Most brands ran campaigns with multiple Olympic athletes this year
Tokyo 2020 was not just about news jacking and controversial moment marketing, many brands have used the biggest stage in global sports to run some very interesting campaigns. Here is a look at how some brands have used this platform that comes once every four years.
Thums Up, Palat De
Thums Up, which has usually relied on macho men of Bollywood like Akshay Kumar and Salman Khan to pump up its brands, used real life athletes like Bajrang Punia, Manu Bhaker and Deepika Kumari in its Olympic campaign. Also, the brand moved away from its over the top daredevilry films to present the athletes in real world surroundings. The proposition of ‘Thumbs Down’ is a brave one and the athletes cocking a snook to the naysayers by upturning the soft drink bottle, is an interesting take.
The campaign release time was a little unfortunate as it happened after the infamous incident of Ronaldo removing the Coca Cola bottle from his press conference table. It did lead to chatter on the appropriateness of a sugar soda brand using athletes to promote its brand. But, all in all, an interesting campaign by the only Indian brand to be a global sponsor of the Olympics.
Rukna Nahi Hai is not a new campaign. In the 2016 Rio Olympics, JSW released a film with a fictional tale of a girl who just kept running without any stop, a la, Forrest Gump. They kept the same theme ‘Rukna Nahi Hai’; for Tokyo 2020 but in a very timely and relevant context. In real life, the postponement of the Tokyo Olympics and closure of training facilities led to the athletes using innovative training methods. The campaign translates this real life situation to a film where athletes are shown using every possible part of their houses – roof, courtyard, rooms, staircase as their training ground.
Full marks to JSW for continuing with their 2016 campaign with a relevant contemporary theme.
The use of the anthem is an old trick in marketers’ books. Any major sporting occasion like a World Cup or an Olympics inspires brands to release anthems. The tricky part about the anthem is that its adoption depends a lot on how the fans and consumers take to it.
In this OIympics, two brands released very contrasting anthems. Inox released the ‘Aayega India’ anthem and BPCL put out an anthem called ‘Jeet Ka Padak’. Both the anthems are polar opposites in construction. BPCL’s film is in the form of a song, while Inox’s anthem is in the form of an eulogy with the refrain ‘Aayega India’ appearing throughout the duration of the film.
To add to this the Indian Olympic Association also released its own theme song ‘Lakshya Tera Samne Hai’ by Mohit Chauhan. While the Inox film stands out for its outstanding narration, all the three anthems seem to have not struck a chord with the Indian public.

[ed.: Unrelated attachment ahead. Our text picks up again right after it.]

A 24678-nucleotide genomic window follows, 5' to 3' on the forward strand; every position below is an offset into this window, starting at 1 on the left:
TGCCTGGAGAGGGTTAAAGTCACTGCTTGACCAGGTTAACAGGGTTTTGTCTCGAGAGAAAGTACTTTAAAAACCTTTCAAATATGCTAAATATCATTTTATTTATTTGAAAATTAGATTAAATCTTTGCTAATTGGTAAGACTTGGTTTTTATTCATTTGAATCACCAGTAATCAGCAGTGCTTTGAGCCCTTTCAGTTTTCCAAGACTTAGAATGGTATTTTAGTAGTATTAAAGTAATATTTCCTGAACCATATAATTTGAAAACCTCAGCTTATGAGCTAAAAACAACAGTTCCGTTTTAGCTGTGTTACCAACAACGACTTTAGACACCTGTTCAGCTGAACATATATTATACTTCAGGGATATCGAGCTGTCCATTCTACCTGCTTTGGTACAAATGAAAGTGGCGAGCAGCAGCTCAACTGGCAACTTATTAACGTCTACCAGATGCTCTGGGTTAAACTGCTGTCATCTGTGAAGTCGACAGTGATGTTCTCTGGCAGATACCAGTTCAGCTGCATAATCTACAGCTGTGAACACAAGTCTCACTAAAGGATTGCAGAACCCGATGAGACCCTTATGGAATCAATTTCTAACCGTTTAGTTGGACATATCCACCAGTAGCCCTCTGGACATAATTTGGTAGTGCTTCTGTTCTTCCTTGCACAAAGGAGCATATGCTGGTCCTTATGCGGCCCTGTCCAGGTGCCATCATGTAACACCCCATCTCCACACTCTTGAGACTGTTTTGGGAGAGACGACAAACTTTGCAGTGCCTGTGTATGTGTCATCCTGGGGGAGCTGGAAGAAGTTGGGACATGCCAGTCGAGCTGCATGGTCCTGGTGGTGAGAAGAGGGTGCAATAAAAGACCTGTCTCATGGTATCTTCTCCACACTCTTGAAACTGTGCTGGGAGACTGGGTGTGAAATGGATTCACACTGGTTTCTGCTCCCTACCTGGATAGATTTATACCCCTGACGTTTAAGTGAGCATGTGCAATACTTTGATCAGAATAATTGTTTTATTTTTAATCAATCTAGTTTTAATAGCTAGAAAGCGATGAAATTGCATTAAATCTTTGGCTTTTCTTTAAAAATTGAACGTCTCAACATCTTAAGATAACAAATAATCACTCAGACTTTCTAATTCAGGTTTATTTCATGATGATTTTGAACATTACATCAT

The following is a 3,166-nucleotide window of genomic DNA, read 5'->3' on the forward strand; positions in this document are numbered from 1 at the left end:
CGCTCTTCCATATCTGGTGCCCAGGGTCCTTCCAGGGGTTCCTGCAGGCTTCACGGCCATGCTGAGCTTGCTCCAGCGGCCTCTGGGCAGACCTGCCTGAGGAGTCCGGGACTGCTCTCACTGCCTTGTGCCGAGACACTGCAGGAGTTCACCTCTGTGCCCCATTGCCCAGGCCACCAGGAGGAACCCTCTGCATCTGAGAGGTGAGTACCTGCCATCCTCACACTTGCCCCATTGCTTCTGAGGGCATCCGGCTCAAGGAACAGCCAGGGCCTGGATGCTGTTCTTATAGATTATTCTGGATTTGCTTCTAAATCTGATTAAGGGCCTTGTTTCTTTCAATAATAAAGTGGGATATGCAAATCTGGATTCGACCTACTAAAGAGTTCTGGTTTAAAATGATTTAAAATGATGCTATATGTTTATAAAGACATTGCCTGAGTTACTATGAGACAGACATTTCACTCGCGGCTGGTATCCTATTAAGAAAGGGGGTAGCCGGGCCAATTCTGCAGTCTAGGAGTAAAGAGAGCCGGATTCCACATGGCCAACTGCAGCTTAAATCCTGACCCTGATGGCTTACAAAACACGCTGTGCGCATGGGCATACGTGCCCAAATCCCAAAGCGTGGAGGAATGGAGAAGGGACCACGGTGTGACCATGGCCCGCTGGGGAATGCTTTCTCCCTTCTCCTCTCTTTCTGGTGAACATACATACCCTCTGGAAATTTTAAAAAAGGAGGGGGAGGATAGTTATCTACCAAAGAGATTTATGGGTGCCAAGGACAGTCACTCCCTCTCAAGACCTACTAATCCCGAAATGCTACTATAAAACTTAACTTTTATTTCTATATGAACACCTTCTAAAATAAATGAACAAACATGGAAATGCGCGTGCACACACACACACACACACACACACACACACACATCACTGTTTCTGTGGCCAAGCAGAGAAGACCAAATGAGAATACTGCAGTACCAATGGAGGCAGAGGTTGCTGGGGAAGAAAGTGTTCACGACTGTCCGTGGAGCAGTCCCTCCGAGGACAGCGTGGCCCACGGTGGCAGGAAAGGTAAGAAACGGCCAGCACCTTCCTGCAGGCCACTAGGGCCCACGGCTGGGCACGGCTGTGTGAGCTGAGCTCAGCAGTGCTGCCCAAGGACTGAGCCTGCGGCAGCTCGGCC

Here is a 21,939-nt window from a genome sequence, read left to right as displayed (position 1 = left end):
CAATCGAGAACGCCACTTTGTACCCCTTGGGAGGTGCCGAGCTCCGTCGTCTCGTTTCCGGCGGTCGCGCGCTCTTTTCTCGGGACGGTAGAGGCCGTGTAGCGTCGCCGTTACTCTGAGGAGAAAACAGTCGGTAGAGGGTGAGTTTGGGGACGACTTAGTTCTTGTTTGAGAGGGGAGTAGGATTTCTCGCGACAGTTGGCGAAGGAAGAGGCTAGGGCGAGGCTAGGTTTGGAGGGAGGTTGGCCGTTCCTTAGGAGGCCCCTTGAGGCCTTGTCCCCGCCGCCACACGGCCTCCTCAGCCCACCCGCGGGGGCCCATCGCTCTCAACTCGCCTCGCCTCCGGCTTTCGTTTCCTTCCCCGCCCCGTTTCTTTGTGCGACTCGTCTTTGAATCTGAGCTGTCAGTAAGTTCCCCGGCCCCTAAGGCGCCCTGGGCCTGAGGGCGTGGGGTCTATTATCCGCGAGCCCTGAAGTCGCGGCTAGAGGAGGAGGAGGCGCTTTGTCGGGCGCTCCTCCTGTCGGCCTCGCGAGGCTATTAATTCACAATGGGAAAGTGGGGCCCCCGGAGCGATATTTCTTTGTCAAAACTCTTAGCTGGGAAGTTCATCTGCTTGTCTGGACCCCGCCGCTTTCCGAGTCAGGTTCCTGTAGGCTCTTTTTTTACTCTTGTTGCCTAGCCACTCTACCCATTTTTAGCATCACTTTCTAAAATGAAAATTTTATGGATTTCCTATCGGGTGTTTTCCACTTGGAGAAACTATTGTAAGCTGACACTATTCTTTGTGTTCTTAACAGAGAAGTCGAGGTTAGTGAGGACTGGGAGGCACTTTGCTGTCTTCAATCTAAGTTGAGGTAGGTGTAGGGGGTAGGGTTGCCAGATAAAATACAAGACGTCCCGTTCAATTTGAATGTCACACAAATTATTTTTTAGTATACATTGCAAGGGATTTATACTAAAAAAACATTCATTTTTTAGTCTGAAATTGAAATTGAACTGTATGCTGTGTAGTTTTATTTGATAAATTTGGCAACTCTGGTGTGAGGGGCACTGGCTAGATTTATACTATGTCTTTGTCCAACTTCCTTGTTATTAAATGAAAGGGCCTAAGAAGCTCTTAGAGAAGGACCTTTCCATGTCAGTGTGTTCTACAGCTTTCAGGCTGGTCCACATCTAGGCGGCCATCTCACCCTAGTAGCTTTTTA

MPL Sports Foundation, #FanBannJaaoge
Brands from India’s storied tech start ups dominate cricket and IPL, however, they were absent from the Olympics. MPL is the only one to sign up as the principal partner of the Indian Olympics team. #FanBannJaaoge by MPL was probably the most complete campaign of the Olympics.
The proposition is a compelling one – Indian Olympic athletes lack a solid fan base unlike cricket or even global football clubs. The MPL film is like an appeal to the people of India – know us, hear our stories and you will become our fans. A simple but powerful narrative that featured Olympians like PV Sindhu, Manu Bhaker, Bhavani Devi and Bajrang Punia.
MPL went beyond the film to actually create a fan army. The act of roping in prominent sports organisations like KKR, UTT, Gokulam FC, Shillong Lajong, Real Kashmir, Goa FC and others to join in with their fans, is a very smart move. MPL said that it created a fan army of 100 million (including its gamers) to virtually cheer for the Indian team.
MPL even roped in celebrated sand artist Sudarshan Patnaik to do a fan tribute to the athletes. Towards the end of the Olympics, MPL also drew attention to their sponsorship of the Indian team to the 2022 Commonwealth Games and Asian Games, by putting together a hunt for India’s Biggest Fan of the Olympic team. The prize involves an all expenses trip to watch the Commonwealth Games in Birmingham.
For any campaign to be memorable in the internet age, it is not just enough to create a good film, a campaign must have several legs and arms and the MPL Olympics campaign managed to pull this off brilliantly.
The one protagonist campaigns
Most brands have run campaigns with multiple Olympic athletes, two brands decided to focus on only one protagonist.
Rin’s campaign ‘Ab Waqt Hai Chamakne Ka’ had fencer Bhavani Devi as its star. The film takes its inspiration from the story that Bhavani Devi’s family pawned family jewellery to support her campaign. It cleverly plays on the gold metaphor – that gold has been pawned by her family to support her and she is paying back by bringing back a gold medal. Rin’s core proposition, that of sparkling white clothes, has also been smartly woven into the story. Fencers normally wear white. The grime and dirt on Bhavani Devi’s white fencing uniform are equated to her tireless efforts. This ultimately culminates in her winning and having her moment – Chamakne Ka Waqt.
Visa, the global sponsor of the Olympics, preferred to use their 2020 film featuring Sindhu called Tap to play with Visa. It featured multiple fans paying on behalf of Sindhu when she went shopping or to fill up fuel. While it is a year old film, it did not lose its relevance as Sindhu won her second medal at Tokyo.
Sony, the official Broadcaster, signed on 15 brands as their presenting, co-presenting and other sponsors. The Indian Olympic Association had 13 brands and organisations as their partner. Several more brands jumped on the Olympic bandwagon unofficially. With Neeraj Chopra, doing the impossible for India, is the tide turning towards the Olympic sports and events, only time will tell.